To the Editor:
The Fairmont Uptown Kiwanis Club thanks Hy-Vee for the hot dogs and buns and Perkins for the ice for the baseball fundraisers in June and July at the Fairmont Elementary School ball diamonds.
A special thanks to the volunteer coaches and the families of the players for their support throughout the season and for their patronage of the fundraisers.
To the Editor:
Typically, when I disagree with a Sentinel editorial, it’s because it appears the writer doesn’t have all the facts or information. Although that is the case here, they certainly are not alone. Unless you are fully engaged in this issue, it can be very confusing.
Although the resident’s building project noted in the editorial exposed the flaw in application of the code, the zoning code change request Monday night has nothing to do with the stalled project. City Administrator Mike Humpal previously gave the resident the green light to proceed with his project as submitted. The reason it is stalled again is because an appeal of the city administrator’s decision has been filed. The appeal notes that the approved building permit violates side yard setbacks, nonconforming structures, shoreland overlay district, and building height.
As he has said publicly many times, Administrator Humpal felt the building height code could impact OTHER projects in the city this summer. He feels changing the code on height would solve those problems. I argued because the definition of building height affects many parts of our code, this single change would create more confusion. So, when I advocated using the variance process, it was for future projects that may exceed the height limit. I was not referring to the current resident’s issue.
I appreciate the Sentinel advocating for the resident that was given a building permit that he didn’t realize appears to be illegal. I agree with that sentiment. However, the neighbor who is objecting also has rights. Why should she have to accept a building that violates the zoning ordinance? The Sentinel should be advocating for both parties or none. Additionally, I believe the Sentinel should also be advocating for a complete review of the zoning ordinance, as well as a comprehensive review of how the city interprets and enforces its building code. I have heard many complaints about the inconsistent application of standards. Complaints like this do nothing to promote development in the city.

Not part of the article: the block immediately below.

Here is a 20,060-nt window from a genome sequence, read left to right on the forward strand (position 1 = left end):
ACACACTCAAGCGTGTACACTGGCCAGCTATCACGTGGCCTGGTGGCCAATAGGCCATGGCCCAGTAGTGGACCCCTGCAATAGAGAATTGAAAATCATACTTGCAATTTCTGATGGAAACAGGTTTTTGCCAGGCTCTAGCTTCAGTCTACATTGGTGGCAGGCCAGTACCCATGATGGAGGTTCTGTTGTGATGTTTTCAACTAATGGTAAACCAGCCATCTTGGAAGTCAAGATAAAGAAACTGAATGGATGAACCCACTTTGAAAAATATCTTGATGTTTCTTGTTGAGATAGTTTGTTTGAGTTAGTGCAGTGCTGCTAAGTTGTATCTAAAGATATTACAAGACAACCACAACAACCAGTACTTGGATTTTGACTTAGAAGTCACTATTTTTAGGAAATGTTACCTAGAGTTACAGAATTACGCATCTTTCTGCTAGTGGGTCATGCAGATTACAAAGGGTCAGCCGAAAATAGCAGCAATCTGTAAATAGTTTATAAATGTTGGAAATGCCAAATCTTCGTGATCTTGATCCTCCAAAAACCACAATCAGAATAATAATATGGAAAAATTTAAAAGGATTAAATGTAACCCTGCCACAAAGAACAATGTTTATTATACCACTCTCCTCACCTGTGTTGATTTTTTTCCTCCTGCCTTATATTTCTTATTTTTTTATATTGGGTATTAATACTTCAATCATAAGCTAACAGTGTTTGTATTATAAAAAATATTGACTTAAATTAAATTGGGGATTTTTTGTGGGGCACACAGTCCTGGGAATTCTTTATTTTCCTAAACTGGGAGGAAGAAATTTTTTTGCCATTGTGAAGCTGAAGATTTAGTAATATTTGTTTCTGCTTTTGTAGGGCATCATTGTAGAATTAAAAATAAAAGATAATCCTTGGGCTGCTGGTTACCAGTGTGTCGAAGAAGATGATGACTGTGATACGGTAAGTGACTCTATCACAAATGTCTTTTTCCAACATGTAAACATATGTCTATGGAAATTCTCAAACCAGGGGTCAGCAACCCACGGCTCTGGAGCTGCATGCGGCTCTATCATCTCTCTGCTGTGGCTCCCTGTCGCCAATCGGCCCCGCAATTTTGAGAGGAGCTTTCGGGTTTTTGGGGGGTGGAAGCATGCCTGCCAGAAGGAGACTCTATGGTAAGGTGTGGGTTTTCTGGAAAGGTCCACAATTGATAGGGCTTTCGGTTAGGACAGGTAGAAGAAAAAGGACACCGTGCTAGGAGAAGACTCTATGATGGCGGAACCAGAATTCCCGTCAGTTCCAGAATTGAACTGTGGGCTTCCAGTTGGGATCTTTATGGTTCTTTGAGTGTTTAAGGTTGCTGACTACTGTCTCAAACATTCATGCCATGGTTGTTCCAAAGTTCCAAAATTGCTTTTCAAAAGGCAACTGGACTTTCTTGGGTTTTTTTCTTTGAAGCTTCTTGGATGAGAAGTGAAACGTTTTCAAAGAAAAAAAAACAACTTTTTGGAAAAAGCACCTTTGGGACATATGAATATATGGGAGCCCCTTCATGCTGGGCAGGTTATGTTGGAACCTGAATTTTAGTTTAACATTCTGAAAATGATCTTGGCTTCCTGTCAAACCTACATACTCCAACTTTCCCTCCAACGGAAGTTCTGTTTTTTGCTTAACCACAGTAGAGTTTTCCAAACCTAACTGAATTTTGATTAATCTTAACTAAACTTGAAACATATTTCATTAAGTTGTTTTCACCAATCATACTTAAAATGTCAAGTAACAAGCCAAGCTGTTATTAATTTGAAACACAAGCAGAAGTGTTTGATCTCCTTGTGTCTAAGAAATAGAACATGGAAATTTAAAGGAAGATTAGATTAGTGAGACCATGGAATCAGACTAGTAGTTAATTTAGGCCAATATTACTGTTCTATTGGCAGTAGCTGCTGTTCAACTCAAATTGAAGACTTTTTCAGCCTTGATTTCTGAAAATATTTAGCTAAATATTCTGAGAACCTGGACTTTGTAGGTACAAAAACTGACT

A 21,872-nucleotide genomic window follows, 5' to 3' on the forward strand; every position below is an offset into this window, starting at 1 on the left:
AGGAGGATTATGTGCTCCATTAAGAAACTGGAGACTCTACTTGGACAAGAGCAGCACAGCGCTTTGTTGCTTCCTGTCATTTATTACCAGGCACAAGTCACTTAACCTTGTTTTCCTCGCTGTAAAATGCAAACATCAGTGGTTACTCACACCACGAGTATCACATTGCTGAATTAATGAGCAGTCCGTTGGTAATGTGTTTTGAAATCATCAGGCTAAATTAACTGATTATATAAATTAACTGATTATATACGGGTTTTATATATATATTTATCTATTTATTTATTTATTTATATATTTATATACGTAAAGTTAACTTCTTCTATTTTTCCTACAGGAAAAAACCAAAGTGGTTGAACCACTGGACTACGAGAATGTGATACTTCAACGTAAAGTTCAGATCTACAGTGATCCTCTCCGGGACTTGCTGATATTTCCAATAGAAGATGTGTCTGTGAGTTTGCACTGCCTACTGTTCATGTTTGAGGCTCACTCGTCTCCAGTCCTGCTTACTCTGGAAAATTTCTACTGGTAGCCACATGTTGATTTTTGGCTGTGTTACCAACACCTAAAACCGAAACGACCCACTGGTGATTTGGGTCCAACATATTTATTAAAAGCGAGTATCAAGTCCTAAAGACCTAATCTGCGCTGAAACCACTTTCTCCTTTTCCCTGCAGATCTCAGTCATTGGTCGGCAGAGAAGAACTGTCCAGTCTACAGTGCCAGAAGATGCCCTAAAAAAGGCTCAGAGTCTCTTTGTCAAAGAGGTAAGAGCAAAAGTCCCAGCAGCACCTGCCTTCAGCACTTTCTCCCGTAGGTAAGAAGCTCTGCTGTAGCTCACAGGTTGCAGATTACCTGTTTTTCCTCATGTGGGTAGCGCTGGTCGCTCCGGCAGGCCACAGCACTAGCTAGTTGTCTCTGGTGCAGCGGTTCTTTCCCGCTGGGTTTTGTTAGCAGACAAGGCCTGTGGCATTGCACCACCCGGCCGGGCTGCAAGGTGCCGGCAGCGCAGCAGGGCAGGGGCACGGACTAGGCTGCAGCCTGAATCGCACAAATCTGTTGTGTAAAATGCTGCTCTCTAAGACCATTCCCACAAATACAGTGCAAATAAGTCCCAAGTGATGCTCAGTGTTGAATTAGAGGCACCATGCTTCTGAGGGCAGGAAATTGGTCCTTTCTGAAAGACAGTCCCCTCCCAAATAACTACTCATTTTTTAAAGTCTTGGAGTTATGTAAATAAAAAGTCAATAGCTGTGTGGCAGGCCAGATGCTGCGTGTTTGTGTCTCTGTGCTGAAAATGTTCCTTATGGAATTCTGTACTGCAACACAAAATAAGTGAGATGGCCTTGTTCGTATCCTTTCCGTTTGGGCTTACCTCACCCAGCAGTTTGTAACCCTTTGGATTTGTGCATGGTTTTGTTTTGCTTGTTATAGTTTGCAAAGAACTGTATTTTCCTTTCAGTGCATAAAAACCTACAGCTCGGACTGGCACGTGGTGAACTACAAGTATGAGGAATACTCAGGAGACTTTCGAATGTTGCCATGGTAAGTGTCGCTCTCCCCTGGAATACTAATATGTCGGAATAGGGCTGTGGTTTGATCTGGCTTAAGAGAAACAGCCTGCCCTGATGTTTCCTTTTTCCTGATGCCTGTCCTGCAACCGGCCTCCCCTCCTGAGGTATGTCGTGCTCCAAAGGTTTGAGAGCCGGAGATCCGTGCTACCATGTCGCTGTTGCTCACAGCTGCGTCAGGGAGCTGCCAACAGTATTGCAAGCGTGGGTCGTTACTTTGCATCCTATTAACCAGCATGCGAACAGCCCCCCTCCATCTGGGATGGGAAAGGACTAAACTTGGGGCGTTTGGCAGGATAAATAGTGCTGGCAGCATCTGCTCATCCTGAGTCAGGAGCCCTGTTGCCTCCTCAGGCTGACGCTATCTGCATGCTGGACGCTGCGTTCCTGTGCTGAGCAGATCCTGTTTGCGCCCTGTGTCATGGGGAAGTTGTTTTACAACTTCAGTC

As an update to the story, it was announced this morning (July 27) that state statute was changed in 2001 via the Municipal Planning Act. It calls for zoning changes to be decided by a majority and supermajorities are no longer allowed. We will be voting again to provide a clear public record. Again, the fact that our City Code was never updated since 2001 or reviewed by city staff caused this confusion. As a councilman, I have the responsibility to read applicable sections of our code prior to meetings so that I know they say. I believe it is our staff’s responsibility to ensure that the codes are up to date, and consistently enforced.
Again, the passing of this motion doesn’t change the ongoing process for either of the residents noted above. The building permit may be out of compliance in three areas other than height. Had the city administrator followed my advice at the beginning to have this resident apply for a variance, he would likely be close completing his project by now. Now, the resident’s project is in legal jeopardy due to the city’s mismanagement of this issue.
Thanks for letting me clarify and update.